AirVenture 40 and Rooting in Memory’s Bin

By Scott Spangler on May 21st, 2018

AV Sticker-3For many in aviation, attending EAA AirVenture Oshkosh is an annual touchstone and we recall our participation in many ways. Mine is a memory bin, the yellow office trash can I got from Crate & Barrel when the U.S. Navy finished with me in February 1978. It displays the Champion stickers that mark my pilgrimage in anal-retentive columns six stickers. I’m on my seventh column now, and as I have for decades, I’ll pocket my 40th Champion sticker on the first day, this year on July 23, as a token of good things to come.

Each one is a multicolored oval that highlights the year. The colors are never the same, but all of them appear to be on a ribbon  headed by EAA, with the Champion bowtie logo providing the ribbon’s tails. Individually, they are visual mnemonics that recall each year’s pilgrimage. As it is for anyone’s first time, my inaugural participation in 1978 overwhelmed me. The dominant memories are my o-dark-thirty departure and a three-hour drive for a gate-opening arrival, wandering freely along the flight line that was open only to EAA members and pilots, and setting up camp Saturday night in Schiefelbein’s cow pasture.

Other stickers recollect the weather. There was the triple-digit heat in the early 1980s, and more than a few years when I sought shelter from a deluge in a Porta-Potty. A decade later the unforecast cold weather justified the purchase of an insulated flight jacket to my first wife. And almost every year recollected a daily battle with dehydration. I won’t bore you with all the people and planes buzzing now between my ears.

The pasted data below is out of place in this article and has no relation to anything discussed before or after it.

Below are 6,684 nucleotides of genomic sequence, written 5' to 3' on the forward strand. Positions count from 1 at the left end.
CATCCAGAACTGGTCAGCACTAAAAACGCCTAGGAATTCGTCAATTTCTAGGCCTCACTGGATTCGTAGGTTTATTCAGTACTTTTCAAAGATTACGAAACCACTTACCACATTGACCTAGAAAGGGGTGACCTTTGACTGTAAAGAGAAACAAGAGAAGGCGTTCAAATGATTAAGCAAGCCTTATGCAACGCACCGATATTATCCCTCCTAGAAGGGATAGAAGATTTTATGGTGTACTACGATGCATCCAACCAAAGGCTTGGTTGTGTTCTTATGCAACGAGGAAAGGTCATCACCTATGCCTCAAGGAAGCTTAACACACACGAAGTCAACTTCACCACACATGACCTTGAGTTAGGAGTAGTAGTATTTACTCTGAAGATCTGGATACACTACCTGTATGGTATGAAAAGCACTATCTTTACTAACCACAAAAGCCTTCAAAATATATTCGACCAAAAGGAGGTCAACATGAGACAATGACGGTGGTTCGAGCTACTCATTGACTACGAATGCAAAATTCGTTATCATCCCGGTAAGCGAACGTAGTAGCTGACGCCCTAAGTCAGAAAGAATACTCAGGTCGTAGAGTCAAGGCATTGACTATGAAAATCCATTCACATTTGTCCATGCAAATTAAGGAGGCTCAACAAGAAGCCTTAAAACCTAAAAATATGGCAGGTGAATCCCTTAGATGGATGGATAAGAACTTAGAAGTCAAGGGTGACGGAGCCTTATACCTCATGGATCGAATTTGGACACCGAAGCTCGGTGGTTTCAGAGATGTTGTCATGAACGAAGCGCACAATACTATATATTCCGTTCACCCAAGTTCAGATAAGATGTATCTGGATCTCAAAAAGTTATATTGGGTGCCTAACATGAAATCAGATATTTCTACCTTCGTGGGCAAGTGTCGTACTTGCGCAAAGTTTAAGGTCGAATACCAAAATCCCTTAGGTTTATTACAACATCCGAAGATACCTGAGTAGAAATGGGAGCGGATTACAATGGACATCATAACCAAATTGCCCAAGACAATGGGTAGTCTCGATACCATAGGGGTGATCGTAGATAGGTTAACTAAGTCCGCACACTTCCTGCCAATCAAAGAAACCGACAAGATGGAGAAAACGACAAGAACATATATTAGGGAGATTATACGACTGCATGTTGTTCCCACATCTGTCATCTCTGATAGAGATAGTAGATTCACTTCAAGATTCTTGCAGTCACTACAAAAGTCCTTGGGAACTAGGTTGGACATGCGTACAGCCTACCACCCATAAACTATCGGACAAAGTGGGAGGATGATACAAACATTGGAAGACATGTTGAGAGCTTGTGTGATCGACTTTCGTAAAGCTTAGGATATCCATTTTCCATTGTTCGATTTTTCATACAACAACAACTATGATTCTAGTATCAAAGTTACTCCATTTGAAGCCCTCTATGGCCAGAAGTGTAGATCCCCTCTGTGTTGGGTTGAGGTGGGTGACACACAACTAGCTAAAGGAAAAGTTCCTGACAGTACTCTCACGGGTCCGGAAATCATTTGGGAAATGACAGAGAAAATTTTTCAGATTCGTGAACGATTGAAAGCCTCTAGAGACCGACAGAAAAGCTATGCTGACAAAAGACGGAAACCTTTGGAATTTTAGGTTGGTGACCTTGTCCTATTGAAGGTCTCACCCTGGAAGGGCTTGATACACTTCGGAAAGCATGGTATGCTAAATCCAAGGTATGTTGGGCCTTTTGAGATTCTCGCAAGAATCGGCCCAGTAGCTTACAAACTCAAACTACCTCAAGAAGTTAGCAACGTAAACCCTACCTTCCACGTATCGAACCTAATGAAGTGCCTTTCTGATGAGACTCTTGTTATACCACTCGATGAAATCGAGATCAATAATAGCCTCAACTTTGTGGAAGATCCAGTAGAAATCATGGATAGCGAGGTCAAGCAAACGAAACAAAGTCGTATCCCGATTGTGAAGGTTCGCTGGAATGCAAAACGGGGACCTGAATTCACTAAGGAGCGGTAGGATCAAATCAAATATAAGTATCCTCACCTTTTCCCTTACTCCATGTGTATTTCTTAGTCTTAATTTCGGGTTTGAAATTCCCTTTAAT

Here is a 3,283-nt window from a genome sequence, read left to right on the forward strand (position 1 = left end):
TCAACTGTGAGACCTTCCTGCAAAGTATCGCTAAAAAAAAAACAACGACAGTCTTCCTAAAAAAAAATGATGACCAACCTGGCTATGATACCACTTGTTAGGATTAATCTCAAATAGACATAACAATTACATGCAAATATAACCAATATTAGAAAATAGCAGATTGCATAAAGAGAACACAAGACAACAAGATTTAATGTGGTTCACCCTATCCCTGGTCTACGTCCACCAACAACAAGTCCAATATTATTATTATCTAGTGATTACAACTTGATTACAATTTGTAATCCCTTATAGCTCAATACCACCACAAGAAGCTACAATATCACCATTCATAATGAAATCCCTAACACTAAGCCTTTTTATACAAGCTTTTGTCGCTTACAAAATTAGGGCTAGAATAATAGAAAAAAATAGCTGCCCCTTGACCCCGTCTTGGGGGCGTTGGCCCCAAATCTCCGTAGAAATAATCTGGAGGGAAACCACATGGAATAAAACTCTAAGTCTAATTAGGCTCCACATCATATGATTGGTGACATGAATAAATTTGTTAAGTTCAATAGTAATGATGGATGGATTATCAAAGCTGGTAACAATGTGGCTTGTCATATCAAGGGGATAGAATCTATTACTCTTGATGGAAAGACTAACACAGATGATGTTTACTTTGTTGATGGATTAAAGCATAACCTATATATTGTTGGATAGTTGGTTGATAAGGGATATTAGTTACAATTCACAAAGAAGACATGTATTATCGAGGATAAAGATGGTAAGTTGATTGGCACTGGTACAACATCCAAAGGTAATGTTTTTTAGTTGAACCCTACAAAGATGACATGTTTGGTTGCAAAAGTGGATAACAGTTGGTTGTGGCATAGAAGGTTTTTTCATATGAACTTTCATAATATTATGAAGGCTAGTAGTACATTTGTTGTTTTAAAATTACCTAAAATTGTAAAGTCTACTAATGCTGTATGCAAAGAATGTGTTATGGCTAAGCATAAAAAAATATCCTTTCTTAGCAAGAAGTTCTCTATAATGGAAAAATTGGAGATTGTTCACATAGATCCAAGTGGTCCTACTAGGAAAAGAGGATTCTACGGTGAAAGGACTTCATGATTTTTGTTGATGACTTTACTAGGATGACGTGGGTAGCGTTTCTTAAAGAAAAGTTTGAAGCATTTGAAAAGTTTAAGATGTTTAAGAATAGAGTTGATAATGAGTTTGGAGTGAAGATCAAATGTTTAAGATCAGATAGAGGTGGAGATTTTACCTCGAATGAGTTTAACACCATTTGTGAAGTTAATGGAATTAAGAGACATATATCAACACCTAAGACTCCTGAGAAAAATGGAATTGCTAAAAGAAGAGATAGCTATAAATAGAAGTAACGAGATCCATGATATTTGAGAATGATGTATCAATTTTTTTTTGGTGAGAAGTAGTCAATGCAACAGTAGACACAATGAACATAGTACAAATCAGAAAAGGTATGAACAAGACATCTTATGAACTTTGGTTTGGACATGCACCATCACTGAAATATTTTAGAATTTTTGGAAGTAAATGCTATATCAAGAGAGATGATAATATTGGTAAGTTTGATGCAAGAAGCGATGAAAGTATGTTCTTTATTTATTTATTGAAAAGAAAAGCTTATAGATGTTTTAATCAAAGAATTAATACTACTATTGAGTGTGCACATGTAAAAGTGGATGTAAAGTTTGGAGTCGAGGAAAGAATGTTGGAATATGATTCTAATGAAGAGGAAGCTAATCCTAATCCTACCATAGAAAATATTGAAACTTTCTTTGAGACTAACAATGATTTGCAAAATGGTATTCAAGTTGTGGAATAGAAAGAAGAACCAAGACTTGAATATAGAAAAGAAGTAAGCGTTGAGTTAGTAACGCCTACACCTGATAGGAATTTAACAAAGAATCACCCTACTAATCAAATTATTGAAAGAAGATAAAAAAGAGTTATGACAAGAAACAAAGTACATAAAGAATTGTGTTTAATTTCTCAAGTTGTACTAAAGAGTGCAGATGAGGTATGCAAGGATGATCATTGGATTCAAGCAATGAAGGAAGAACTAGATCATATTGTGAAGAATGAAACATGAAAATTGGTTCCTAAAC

AV Sticker-2Beyond the memories recalled by a sticker’s annual statement, these bits of self-adhesive vinyl trace a thumbnail history of the event they record. From 1978 to to 1997, each beribboned badge proclaimed the year of the EAA International Fly-In. In 1998, which debuted the looping jet-plane logo, it was just EAA.

In 2003, the centennial of powered flight, which is each year celebrated at Oshkosh, the sticker’s sponsor put its bowtie in a black and red box surrounded by a stylized globe and proclaimed itself Champion Aerospace. Not a bad way to start the second century of powered flight, if you ask me. 2012 was another anniversary, the 60th of the Experimental Aircraft Association’s first annual convocation, held in Milwaukee. In honor of this milestone, EAA added its new tagline: The Spirit of Aviation.

AV Sticker-1Like knowledge of the event these giveaway keepsakes commemorate, you can find the annual EAA stickers at airports worldwide, stuck to airplanes that have made oceanic flights, on windows to shared aviation spaces, or hidden away as personal displays of collected memories, like my yellow office bin. Among the memories they represent questions intrude: How did these stickers come to be? Who designed them? When did they debut, and where, Oshkosh or Rockford? It will be interesting to see if the good people at EAA and Champion can satisfy the curiosity of a repeat participant. – Scott Spangler, Editor

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One Response to “AirVenture 40 and Rooting in Memory’s Bin”

  1. Glen Towler Says:

    I hope to meet you at Oshkosh this year. I have been every year since 2012.

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